Like the allure of meat on meat (think bacon burger), one carbohydrate can only improve with the addition of another. Strangely enough, it was during a starch-starved year in San Francisco, where no excess of sushi or burritos could curb my hankering for a decent slice of pie and a boiled bagel, that I discovered the ultimate carb combo: potato pizza. The tough-crusted wedge may not have scratched my East Coast itch, but it securely rooted the idea of tubers on toast.
Potato Pizza with Asiago-Almond Pesto
The trick to topping pizza with potatoes is to simultaneously achieve the desired doneness of two starches (dough and spud) that have decidedly different cooking times and techniques. I wasn’t entirely certain that it could be done (well, that is) until I tested R. Allen Smith’s recipe for breakfast pizza (Everyday with Rachael Ray, April 2010). His method of par-boiling, then pan-frying sliced potatoes makes for golden rounds that are toothsome and creamy, not heavy or greasy. Bravo!
Serves 4 to 6
1 cup loosely packed basil leaves
1/4 cup roasted, salted almonds
1 clove garlic
½ cup, plus 2 tablespoons extra virgin olive oil, divided
1/3 cup grated Asiago cheese, divided
Salt and pepper
1 pound prepared pizza dough
1 pound small red potatoes, sliced ¼-inch thick
- Preheat the oven to 425°. To make the pesto: In the bowl of a food processor, pulse to combine the basil, almonds and garlic. With the machine running, slowly add ½ cup of the oil. Stir in ¼ cup of the cheese and season to taste with salt and pepper.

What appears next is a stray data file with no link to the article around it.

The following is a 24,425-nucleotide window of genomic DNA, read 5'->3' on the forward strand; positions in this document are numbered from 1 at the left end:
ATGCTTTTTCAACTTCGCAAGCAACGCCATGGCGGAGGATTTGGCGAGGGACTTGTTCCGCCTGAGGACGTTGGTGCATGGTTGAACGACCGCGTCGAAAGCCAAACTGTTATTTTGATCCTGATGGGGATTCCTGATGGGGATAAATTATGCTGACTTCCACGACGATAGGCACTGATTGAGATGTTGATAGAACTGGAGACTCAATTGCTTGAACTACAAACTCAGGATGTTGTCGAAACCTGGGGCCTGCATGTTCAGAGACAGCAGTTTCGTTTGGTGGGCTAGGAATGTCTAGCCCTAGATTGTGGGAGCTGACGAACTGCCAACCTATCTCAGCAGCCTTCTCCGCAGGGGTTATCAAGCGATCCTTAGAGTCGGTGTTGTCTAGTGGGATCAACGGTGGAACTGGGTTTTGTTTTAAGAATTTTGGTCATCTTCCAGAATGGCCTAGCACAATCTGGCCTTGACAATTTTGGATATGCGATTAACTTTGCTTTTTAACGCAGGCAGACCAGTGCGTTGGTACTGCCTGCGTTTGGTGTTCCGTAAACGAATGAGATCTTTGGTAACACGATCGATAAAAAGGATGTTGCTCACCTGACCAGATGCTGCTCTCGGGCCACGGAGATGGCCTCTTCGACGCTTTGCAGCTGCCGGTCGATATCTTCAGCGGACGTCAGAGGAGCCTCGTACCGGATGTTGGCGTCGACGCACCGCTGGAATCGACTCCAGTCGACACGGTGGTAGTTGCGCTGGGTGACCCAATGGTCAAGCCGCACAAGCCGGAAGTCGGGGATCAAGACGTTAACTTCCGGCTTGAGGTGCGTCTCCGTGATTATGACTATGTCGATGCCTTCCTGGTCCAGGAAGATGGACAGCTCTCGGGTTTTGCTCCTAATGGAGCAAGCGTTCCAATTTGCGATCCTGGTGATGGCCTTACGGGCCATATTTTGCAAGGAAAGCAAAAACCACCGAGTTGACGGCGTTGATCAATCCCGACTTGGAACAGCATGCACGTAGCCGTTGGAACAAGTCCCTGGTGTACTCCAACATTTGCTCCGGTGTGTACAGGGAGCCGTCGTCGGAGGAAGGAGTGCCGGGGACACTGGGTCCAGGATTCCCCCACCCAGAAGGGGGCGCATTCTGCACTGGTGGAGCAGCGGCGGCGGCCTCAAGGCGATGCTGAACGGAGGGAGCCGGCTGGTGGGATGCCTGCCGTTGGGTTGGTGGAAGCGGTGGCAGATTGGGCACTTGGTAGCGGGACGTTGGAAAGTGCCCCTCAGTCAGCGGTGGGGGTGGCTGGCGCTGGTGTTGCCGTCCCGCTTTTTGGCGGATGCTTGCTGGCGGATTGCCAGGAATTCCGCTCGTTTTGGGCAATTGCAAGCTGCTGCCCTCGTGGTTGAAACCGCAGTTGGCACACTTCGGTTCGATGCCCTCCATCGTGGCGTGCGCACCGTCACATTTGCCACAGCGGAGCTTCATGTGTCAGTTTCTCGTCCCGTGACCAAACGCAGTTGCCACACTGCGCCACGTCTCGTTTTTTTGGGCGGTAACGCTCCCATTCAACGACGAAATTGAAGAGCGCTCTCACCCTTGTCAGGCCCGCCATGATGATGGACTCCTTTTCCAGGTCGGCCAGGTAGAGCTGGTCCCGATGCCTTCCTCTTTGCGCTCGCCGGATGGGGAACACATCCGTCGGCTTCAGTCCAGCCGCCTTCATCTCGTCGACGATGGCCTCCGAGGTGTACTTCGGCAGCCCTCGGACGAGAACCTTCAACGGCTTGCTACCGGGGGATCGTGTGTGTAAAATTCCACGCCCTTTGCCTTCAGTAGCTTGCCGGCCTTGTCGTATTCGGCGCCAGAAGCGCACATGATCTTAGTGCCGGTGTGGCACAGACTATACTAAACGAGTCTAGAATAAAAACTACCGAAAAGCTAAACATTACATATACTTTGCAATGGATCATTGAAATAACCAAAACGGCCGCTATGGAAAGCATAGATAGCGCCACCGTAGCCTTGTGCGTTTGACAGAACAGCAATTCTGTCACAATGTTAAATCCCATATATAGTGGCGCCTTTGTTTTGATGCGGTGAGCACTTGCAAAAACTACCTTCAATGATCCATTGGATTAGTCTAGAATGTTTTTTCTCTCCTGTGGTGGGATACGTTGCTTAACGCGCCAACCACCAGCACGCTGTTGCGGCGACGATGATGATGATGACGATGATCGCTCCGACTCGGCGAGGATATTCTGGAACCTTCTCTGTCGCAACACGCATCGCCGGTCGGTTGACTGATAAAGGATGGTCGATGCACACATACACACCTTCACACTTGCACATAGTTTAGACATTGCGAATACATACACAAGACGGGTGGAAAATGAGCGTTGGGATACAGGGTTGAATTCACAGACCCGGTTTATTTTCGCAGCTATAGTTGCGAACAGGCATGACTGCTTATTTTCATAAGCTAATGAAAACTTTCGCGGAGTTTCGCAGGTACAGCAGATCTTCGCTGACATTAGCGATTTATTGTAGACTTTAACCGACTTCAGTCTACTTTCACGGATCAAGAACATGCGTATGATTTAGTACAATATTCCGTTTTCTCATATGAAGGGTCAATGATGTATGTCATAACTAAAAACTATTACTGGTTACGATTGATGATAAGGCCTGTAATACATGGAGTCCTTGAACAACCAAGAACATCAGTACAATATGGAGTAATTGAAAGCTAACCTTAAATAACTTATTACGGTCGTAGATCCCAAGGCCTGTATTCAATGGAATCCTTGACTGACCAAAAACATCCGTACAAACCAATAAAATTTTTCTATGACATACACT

- Spread the dough on a lightly floured baking sheet, or roll out on a floured pizza peel. Spread pesto evenly over dough and bake in pan or on a pizza stone until the crust is almost fully cooked, 12 to 15 minutes.
- Meanwhile, in a medium saucepan, combine the potato slices with enough salted water to cover and bring to a boil. Immediately drain and lay slices out evenly on a paper towel to dry. Heat the remaining oil in a large skillet over medium-high heat and, working in batches, brown the potato slices on both sides; transfer to paper towel to drain.
- Cover pizza evenly with potato rounds, sprinkle with the remaining cheese and return to oven until cheese is melted and bubbling, about 5 minutes.
Purchasing prepared pizza dough: Passable stand-ins for homemade dough are out there. Whole Foods makes fresh pizza dough in-house, which they sell by the pound in the prepared foods or the freezer aisle. If you live in the neighborhood of a Bertucci’s (New York, Connecticut, Massachusetts, Washington, D.C., Delaware, New Jersey, Pennsylvania, Virginia, Rhode Island, New Hampshire) the brick-oven pizzeria sells its signature dough to the public. Or, just pop into your local pizza shop and ask if you can trade a wad of your dough for a ball of theirs!
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